55% of teachers planning to leave teaching or retire early, survey finds

Largest teachers union calls for pay raises, hiring, respect
The president of the National Education Association says a new survey shows the pandemic is making long-term issues for teachers worse.
Published: Feb. 1, 2022 at 8:51 AM EST|Updated: Feb. 1, 2022 at 9:58 AM EST
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CHARLESTON, S.C. (WCSC) - The president of the National Education Association says results of a new survey show the COVID-19 pandemic is making long-term problems causing shortages and burnout in the teaching profession much worse.

“What we were surprised to find out, honestly, is that 55% of them -- 55% of educators throughout this country -- reported to us that they are planning to leave the profession or retire early,” NEA President Becky Pringle said of the survey.

The NEA, the country’s largest professional union representing 3 million educators, conducted the survey because it was hearing anecdotally about educators who were leaving, Pringle said.

The survey’s finding of 55% of teachers looking to get out of the profession is up from 37% last August, what Pringle called “a huge climb in a short period of time.”

Pringle said the survey revealed the number of teachers of color planning to leave the profession is even higher, with 62% of Black teachers and 59% of Latino teachers planning to leave.

“This is not new,” Pringle said. “This is a chronic issue of teacher shortage that we’ve been actually following for over a decade. We were very concerned at the decline in the number of college students who were choosing to go into the teacher preparation frame, and now we have the pandemic which made everything so much worse.”

Pringle said the number one issue raised by teachers is pay, but added that teachers themselves are very concerned about the mental health of students.

“To meet the needs of individual students, we have to hire more teachers and support staff, more bus drivers, more counselors and mental health professionals to meet those individual needs of our students,” she said.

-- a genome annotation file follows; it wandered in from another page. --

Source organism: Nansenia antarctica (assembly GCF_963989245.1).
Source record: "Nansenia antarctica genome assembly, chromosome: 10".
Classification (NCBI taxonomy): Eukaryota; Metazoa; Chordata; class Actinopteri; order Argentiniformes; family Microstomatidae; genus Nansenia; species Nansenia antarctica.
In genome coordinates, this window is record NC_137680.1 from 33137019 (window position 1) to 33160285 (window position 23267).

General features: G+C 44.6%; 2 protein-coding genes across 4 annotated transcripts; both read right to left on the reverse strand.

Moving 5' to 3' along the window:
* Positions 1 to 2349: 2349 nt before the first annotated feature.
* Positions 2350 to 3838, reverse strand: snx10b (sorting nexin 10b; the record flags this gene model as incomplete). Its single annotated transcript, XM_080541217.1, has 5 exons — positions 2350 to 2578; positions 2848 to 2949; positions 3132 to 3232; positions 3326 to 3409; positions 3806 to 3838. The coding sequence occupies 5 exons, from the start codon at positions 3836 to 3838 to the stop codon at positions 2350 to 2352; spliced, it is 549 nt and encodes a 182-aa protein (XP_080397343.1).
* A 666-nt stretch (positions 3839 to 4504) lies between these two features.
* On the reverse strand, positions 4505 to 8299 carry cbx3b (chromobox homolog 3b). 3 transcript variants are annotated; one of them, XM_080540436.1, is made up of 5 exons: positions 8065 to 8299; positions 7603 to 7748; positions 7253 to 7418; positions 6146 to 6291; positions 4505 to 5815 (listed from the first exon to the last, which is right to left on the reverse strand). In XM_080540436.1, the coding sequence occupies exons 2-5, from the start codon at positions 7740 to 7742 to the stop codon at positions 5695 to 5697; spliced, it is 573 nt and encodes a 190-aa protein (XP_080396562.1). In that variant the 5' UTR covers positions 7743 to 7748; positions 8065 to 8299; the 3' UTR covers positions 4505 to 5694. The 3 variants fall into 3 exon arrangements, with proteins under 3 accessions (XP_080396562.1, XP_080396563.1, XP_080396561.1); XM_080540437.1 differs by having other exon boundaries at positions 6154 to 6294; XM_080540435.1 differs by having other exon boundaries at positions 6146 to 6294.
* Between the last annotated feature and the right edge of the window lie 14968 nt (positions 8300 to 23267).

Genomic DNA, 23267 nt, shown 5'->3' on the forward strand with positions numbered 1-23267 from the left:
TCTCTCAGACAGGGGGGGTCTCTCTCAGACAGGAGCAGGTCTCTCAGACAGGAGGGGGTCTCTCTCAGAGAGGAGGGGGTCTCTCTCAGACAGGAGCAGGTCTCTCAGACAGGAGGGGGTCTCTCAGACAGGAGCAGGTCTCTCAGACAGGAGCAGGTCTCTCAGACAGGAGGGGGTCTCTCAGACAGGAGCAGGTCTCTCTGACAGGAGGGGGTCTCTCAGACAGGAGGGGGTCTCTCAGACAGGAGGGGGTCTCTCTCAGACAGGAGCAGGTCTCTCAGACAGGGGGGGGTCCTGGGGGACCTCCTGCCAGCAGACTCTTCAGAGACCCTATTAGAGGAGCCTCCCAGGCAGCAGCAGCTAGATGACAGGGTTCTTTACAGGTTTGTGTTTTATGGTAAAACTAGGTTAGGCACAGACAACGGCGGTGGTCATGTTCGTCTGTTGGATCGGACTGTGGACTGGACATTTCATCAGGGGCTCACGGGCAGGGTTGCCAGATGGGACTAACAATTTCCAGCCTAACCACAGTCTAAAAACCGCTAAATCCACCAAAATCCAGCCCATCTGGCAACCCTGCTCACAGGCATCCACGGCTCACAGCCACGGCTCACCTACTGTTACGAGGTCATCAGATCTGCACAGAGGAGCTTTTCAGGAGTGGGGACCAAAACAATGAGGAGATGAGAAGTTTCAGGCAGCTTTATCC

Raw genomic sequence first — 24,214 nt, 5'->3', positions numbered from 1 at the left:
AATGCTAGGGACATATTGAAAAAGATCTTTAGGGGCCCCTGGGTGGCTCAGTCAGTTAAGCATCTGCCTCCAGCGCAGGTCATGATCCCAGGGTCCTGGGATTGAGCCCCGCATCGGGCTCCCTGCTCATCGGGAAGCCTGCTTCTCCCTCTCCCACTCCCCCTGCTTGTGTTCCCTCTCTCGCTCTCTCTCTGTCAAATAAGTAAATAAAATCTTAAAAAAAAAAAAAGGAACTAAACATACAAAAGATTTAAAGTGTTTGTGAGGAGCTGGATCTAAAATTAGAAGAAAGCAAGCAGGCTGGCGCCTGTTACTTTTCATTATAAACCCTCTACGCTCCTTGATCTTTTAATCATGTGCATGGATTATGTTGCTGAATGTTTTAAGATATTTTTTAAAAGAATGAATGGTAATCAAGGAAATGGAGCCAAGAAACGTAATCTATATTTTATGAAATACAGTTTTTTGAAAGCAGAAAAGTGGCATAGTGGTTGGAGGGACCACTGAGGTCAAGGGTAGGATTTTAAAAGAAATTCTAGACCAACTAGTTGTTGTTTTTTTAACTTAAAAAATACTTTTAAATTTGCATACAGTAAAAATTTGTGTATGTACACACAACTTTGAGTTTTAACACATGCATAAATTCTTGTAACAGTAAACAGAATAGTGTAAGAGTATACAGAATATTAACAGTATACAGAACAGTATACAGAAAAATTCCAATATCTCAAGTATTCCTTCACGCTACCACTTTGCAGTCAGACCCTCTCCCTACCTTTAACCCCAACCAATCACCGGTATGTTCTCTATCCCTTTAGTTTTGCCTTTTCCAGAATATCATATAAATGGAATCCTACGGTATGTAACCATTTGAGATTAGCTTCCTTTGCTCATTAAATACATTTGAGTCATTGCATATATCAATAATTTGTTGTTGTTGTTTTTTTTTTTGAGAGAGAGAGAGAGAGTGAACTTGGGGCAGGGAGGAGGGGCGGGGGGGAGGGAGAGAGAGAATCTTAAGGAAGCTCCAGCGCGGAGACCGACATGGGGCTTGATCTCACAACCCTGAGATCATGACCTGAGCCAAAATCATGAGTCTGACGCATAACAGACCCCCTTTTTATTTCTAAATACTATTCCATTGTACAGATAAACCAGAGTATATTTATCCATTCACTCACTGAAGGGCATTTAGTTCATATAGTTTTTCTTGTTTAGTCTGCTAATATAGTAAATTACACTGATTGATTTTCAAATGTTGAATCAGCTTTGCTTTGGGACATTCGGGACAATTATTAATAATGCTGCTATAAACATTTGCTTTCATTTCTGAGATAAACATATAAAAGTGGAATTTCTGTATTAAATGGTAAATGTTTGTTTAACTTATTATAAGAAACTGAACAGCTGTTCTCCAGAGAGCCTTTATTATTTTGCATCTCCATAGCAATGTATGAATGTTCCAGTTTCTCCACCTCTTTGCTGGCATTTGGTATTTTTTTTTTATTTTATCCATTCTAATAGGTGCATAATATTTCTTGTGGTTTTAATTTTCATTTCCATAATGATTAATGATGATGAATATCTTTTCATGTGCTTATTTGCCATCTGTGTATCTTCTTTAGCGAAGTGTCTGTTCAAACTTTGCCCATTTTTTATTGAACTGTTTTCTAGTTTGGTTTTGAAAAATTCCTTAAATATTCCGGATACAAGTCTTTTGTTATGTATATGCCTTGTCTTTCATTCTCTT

The survey found that 74% of respondents said they have had to fill in for colleagues or take other duties because of staffing shortages. Eighty percent of members who participated in the survey reported unfilled job openings have led to more work obligations for the educators who remain.

Pringle said while teachers and all educators are standing up for students, they cannot do it alone.

“We must have not just our community members, but all allies of our students and our public schools join us, raise their voices, use their collective power to demand that our elected and appointed officials provide the kind of sustained and equitable funding that our school systems need, so we can hire more professionals so we can ensure that our students have what they so need and deserve,” Pringle said.

She said educators, particularly teachers, have been “disregarded, disrespected and diminished” for far too long.

“We must compensate teachers and all of our educators in a way that is commensurate with the important work,” she said. “So we are calling on those elected officials at every single level from our school boards all the way up to the White House, to ensure that we have that equitable and sustained funding to do just that.”

NEA spokesman Eric Jotkoff said the survey, which was conducted between Jan. 14-24, was a nationally-representative survey of 3,621 non-retired NEA members with a 1.6 percent margin of error at the 95% confidence level.

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